Six hours into a babysitting shift, the bright screen of a text message caught my eye. I reached down to pick my phone off the couch and already sensed what was coming. The clock was dangerously close to midnight and a text from my employer could only mean one thing. She wanted to stay out later.
I swiped open my phone and saw her emoji-riddled text message. “Can you stay until 1?” (smiley face, hearts, smiley face).
“Sure,” I started typing back while looking over at her extensive DVD collection. “But could I also get cab fare home?”
In seconds she’d responded, “Of course. When it’s this late, I’ll always give you cab fare.”
In my early days of babysitting, I never asked for cab fare but would gladly accept it and then pocket the extra $20 and take the subway home. I babysat in safe areas and never felt threatened walking to or taking the subway home at night.
Even on nights when I’d have to be up only five hours later to work an opening shift at Starbucks, I would take the subway and risk taking an hour to get home (late night trains are infrequent) instead of the 15 minute cab ride. In those days, $20 was a lot of money and worth an hour less of sleep.
These days, I value my time enough to flag down a yellow cab and get home in 15 minutes instead of the hour it could take with late-night trains. I also don’t need to babysit to make ends meet. I still babysit because I truly enjoy the family I work for, I completely set my own schedule and I put the money in my “fun fund” so I can loosen up my purse strings a bit.
When 1 AM rolled around, the mother strolled in from her night out on the town and, as promised, paid me my wage plus cab fare.
I walked out of the apartment building’s doorman-guarded entrance and onto the silent streets of the Upper East Side. New York may be the city that never sleeps, but the residents of the UES certainly shut down pretty early.
Settling myself into the backseat, I gave the cabbie my address in Queens (yes, they will actually go there) and dialed up Peach to have our routine “good night” phone call.
12 minutes later, the driver was approaching my street. I gave him a few directions about where exactly I lived and he pulled up to my row house apartment. As I pulled out my credit card to pay, the cab driver inquired, “What had you out this late?”
To most cab drivers, a 20-something woman coming home on a Saturday night at 1 AM would seem rather early. But given that I was clearly not intoxicated and had flagged him down on the almost suburban-like streets of the Upper East Side, he curiosity was piqued.
“Oh, I do some babysitting for extra money,” I said nonchalantly.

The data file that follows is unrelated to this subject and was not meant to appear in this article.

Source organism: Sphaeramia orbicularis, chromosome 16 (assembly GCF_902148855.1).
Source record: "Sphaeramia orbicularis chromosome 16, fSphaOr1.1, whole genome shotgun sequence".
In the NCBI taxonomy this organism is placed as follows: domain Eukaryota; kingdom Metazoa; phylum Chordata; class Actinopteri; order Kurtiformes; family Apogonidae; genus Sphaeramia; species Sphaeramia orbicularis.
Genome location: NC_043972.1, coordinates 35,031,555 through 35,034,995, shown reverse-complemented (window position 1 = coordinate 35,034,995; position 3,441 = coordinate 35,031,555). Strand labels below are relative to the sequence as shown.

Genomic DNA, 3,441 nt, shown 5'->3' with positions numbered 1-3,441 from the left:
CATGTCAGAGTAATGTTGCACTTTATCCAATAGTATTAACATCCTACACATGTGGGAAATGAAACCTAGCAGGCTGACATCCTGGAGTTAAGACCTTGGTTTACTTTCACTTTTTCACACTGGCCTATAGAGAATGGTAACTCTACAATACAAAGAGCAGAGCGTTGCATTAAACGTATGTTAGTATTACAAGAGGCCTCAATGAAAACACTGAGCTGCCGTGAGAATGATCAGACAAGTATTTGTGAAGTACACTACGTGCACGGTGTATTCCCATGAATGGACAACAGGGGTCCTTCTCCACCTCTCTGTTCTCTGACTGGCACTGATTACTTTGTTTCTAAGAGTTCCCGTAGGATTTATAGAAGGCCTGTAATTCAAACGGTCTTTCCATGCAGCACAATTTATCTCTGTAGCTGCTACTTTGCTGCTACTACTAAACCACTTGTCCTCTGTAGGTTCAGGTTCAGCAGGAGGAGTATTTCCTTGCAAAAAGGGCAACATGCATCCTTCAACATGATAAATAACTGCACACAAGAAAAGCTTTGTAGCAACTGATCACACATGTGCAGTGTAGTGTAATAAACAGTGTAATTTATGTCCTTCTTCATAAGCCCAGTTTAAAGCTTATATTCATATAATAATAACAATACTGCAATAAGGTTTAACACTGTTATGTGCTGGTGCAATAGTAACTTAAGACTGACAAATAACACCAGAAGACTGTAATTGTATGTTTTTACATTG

I caught a glimpse of him smiling in his rear-view mirror.
“Ah, yes. You must hustle,” he said. “But this is America, right?”
Nodding, I got out of his car with those words ringing in my ears.
This is America, right?
In the wrong context, that sentence could certainly be some sort of mantra for the Tea Party or fanatical groups dedicated to keeping America from opening her boarders to immigrants.
But to my cab driver, an immigrant, those words meant that America was a land where one must work hard to survive and live the American Dream.
There has been so much talk over the years about the disappearance and reinvention of the American Dream.
Truthfully, I’d never given much thought to the “American Dream.” I spent my formative years happily living outside her boarders. I didn’t focus on a white-picket fence version of my future with a husband and 2.5 kids. Frankly, my “American” Dream was/is to eventually find a way to live as an expat again (with a lucrative paycheck). I claim American citizenship simply because I’d had the fortune to be born here. And I do mean fortune.
America is far from perfect. We have poverty. Disease. Political tension. Racism. Sexism. Abuse. Crime. And yet, people from around the world still flood into America in search of a better life.
No, America is not a magic land where hard work alone can move you out of your circumstances and into another tax bracket. There are scores of hardworking men and women who simply can’t catch a financial break and stay trapped in a cycle of poverty. But for some, America is a land where hard work and perhaps more importantly, luck, can drastically change their circumstances.
For me, in that moment of the early morning, America was a land where a young woman of privileged background and a cab driver, who immigrated to this land, shared a moment of understanding about what our shared country was founded on and what it takes to survive.
After all, this is America, right?
Image taken from Flickr